Monday, August 26, 2019

Lemon and Poppy Seed Bread

I do not use my bread machine often enough, preferring always to mix the bread dough in the stand mixer. But on those days when I do use the bread machine, it is only to mix the dough, the final shaping is done in a standard loaf pan, and the baking is done in the oven. I do not like the shape of my bread machine pan, it is sort of a large square, yet not quite a square, nor a rectangle, rather an odd shape to me. So the baking is always done in the oven instead.

As with almost all bread machine recipes, it is very straightforward and easy. I did add about 1/2 cup of bread flour as the dough was rather sticky.  I reduced the salt slightly to a scant 1/2 teaspoon as this is a small loaf. After the first rise, I remove the dough, pat it out to a rectangle and roll in up to the length of the loaf pan. Place the dough in the greased loaf pan, cover with greased cling wrap and leave to rise until amost doubled in size. Remove the cling wrap and bake in the preheated oven at 180F for about 35 to 40 minutes, or until golden brown, taking care to tent the top with foil if it is browning too quickly.

The bread is soft with nice lemony crumb and a light crunch from the poppy seed. Just like a lemon and poppy seed cake, but in bread form. Especially good when toasted and spread with salted butter and jam. Lovely bread indeed!

The recipes comes with measurements for a 1-pound, 1-1/2-pounds and 2 pounds loaf. I've made the 1-pound loaf as per the recipe below.

Lemon and Poppy Seed Bread
(The No-Fuss Bread Machine Cookbook by Michelle Anderson)
makes 1 pound/8 slices
1/2 cup water, at 80F to 90F
1 egg, at room temperature
3 tablespoons freshly squeezed lemon juice, at room temperature
2 tablespoons melted butter, cooled
2 tablespoons sugar
2 teaspoons lemon zest
3/4 teaspoon salt (scant 1/2 teaspoon)
2 cups white bread flour (I added an additional 1/2 cup bread flour, as the dough was sticky)
1-1/2 tbsps poppy seeds
1 teaspoon bread machine or instant yeast

  1. Place the ingredients in your bread machine as recommended by the manufacturer.
  2. Program the machine for Basic/White bread, select light or medium crust, and press Start.
  3. When the loaf is done, remove the bucket from the machine.
  4. Let the loaf cool for 5 minutes.
  5. Gently shake the bucket to remove the loaf, and turn it out onto a rack to cool.
kitchen flavours notes :
Select the Basic Dough setting, and at the end of the cycle ; when the dough has risen once, remove the dough, pat it gently to a rectangle, then roll it up swiss roll style, pressing the seams to seal. Place the dough in a greased 8-1/2 by 4-1/2 inch loaf pan. Cover loosely with greased cling wrap, and leave to rise until almost double in size. Remove the cling wrap and bake in a preheated oven at 180C for 35 to 40 minutes until golden brown. 

This post is linked to Cookbook Countdown #44

Thursday, August 22, 2019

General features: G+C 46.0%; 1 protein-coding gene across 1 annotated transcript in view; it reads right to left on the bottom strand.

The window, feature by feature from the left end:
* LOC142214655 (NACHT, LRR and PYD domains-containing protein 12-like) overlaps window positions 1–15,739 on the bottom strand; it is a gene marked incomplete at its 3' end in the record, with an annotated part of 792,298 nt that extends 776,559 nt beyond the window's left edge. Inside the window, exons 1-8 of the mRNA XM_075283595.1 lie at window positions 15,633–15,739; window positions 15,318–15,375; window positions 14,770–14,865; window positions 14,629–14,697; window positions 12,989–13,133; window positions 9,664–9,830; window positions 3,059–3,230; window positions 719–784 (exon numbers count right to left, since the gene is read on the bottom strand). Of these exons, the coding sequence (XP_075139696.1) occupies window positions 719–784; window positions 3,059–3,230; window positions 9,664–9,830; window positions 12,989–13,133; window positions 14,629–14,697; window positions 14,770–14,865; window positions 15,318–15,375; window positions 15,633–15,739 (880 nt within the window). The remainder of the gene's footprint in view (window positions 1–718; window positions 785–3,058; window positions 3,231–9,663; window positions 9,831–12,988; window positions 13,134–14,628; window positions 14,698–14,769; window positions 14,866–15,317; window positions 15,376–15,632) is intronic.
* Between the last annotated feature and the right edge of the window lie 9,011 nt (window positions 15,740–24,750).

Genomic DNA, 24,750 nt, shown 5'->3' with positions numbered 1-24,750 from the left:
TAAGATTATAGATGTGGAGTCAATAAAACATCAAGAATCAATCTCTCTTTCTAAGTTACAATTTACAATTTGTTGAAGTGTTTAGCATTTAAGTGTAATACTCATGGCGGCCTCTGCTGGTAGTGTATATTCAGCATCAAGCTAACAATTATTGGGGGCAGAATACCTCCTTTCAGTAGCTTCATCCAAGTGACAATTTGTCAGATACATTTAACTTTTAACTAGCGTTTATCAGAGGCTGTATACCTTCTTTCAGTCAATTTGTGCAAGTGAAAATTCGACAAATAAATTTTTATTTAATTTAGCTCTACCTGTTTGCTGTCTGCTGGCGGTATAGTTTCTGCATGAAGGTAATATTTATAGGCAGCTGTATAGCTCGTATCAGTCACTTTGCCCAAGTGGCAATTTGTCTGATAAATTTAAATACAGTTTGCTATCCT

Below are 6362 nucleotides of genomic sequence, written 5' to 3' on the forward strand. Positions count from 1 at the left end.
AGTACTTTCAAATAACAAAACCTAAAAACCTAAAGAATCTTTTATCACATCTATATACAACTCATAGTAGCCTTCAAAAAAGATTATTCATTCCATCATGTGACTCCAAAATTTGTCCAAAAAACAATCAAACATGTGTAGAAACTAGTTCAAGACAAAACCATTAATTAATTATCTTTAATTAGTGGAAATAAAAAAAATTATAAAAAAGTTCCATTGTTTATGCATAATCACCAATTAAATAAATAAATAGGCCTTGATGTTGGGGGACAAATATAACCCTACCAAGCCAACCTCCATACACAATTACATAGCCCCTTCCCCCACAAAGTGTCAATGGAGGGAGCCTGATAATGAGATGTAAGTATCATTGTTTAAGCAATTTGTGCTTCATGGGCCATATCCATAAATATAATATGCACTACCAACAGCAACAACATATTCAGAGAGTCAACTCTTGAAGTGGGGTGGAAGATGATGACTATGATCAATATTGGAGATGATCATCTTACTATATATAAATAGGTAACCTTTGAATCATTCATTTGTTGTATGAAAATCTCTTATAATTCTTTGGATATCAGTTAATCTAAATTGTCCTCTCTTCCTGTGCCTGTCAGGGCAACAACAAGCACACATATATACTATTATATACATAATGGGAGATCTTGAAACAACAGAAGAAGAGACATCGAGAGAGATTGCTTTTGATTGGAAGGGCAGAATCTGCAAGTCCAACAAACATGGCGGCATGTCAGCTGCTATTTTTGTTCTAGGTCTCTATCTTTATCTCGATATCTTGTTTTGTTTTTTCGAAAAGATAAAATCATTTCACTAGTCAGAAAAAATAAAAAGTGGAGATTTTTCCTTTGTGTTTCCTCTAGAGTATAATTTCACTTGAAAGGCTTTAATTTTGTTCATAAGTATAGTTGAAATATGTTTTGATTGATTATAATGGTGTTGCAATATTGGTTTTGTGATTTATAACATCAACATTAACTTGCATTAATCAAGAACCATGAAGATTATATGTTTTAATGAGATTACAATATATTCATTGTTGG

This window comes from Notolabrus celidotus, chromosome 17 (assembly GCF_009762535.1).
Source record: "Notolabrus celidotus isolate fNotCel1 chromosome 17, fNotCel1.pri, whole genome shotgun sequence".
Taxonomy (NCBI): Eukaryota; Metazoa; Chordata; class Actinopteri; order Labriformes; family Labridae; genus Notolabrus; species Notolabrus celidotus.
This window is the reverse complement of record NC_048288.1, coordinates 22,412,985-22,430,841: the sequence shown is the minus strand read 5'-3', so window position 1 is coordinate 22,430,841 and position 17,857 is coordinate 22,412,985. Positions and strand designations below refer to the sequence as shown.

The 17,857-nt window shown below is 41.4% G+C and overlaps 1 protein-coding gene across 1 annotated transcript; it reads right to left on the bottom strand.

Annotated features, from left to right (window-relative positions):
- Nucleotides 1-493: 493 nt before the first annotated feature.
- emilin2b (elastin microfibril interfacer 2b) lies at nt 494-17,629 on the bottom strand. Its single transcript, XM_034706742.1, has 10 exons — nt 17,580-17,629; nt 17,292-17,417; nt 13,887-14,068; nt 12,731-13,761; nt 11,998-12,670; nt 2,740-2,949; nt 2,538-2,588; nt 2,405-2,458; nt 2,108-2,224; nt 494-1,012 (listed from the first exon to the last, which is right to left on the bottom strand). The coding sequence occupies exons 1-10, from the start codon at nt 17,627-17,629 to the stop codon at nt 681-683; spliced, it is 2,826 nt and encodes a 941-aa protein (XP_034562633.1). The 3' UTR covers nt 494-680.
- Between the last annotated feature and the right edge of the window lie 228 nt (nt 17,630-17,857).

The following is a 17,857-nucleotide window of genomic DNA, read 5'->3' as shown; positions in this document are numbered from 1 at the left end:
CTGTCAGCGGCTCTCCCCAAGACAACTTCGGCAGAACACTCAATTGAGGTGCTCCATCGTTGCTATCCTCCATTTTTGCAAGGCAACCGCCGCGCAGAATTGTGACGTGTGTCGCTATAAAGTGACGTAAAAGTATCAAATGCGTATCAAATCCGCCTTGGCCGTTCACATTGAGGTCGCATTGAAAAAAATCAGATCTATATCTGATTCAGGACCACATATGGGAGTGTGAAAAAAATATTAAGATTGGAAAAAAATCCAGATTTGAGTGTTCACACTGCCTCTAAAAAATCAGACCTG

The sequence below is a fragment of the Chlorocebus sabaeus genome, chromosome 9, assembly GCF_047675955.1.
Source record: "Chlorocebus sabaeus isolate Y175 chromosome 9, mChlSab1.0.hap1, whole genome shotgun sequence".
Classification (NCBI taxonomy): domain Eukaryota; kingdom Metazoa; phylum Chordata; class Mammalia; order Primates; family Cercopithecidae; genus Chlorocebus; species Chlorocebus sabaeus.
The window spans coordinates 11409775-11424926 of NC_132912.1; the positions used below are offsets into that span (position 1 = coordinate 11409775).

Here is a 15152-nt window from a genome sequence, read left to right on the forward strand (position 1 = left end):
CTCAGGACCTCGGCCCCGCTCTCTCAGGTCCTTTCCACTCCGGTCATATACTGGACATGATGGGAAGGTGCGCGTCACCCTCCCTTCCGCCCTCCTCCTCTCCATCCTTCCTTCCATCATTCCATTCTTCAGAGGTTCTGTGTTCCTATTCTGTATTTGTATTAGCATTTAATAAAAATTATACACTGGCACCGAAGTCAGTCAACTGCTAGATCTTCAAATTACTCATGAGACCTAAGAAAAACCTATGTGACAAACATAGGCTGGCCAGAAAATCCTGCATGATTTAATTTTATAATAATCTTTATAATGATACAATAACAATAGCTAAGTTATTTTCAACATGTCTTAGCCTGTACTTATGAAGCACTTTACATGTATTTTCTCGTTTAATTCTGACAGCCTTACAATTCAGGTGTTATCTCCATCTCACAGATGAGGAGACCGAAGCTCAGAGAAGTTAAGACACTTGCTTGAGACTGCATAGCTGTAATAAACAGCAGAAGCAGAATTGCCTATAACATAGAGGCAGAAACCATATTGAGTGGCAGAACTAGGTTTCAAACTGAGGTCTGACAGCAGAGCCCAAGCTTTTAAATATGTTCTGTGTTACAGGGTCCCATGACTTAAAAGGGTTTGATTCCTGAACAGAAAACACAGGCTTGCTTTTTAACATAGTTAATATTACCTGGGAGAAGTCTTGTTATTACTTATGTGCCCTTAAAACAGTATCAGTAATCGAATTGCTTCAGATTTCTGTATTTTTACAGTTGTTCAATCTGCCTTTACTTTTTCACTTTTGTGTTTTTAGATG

Sugar and Cinnamon Fritters

It's Pool Party! over at I Heart Cooking Clubs (IHCC). I'm bringing something to snack on, Donna Hay's, Sugar and Cinnamon Fritters.

These are very easy and quick to make. Mix flour, baking powder, egg, milk, sugar, whisk to combine. Teaspoons of the batter is fried in hot oil for 2-3 minutes until golden brown, then drain on absorbent paper, and while still warm, roll in sugar-cinnamon mixture. 

I made only half the sugar and cinnamon mixture and there were plenty leftover.

Kids would love this sweet treat. 

Sugar and Cinnamon Fritters
(Donna Hay Magazine)
1 cup (220gm/7oz) caster sugar
1/2 teaspoon ground cinnamon
1 egg
1/2 cup (2 fl oz) milk
1/4 cup (55gm/2 oz) caster sugar, extra
1 cup (150gm/5-1/4 oz) all-purpose flour, sifted
1/2 teaspoon baking powder, sifted
vegetable oil, for deep-frying

Place the sugar and cinnamon in a bowl and stir to combine. Set aside.
Place the egg, milk and extra sugar in a bowl and whisk to combine. Gradually add the flour and baking powder, whisking well to combine. Heat the oil in a large deep saucepan over medium heat until hot. Add teaspoons of the flour mixture and deep-fry in batches for 2-3 minutes or until golden. Drain on absorbent paper and while still hot, toss in the cinnamon sugar. Makes 32.

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Friday, August 16, 2019

Baked Fried Chicken

Craving for some fried chicken? We love fried chicken, but the thought of frying which can be a greasy mess, makes me think twice about frying them. And the leftover oil, kinda waste.

This easy peasy recipe would take care of your fried chicken craving. The chicken pieces are dipped in egg white, then coat with the crumb coating which is a mixture of dried bread crumbs, parmesan cheese, cornmeal, ground red pepper, and a pinch of salt. Place the pieces in a greased baking tray, then spray lightly with some cooking spray. Bake in a preheated oven until the chicken is done. 

The skin are so crispy, with moist tender juicy meat. The cornmeal really gives a crunchy texture. Delicious!

Baked Fried Chicken
(Sheet Pan Cooking by Good Housekeeping)
1/2 cup plain dried bread crumbs
1/4 cup grated Parmesan cheese
2 tablespoons cornmeal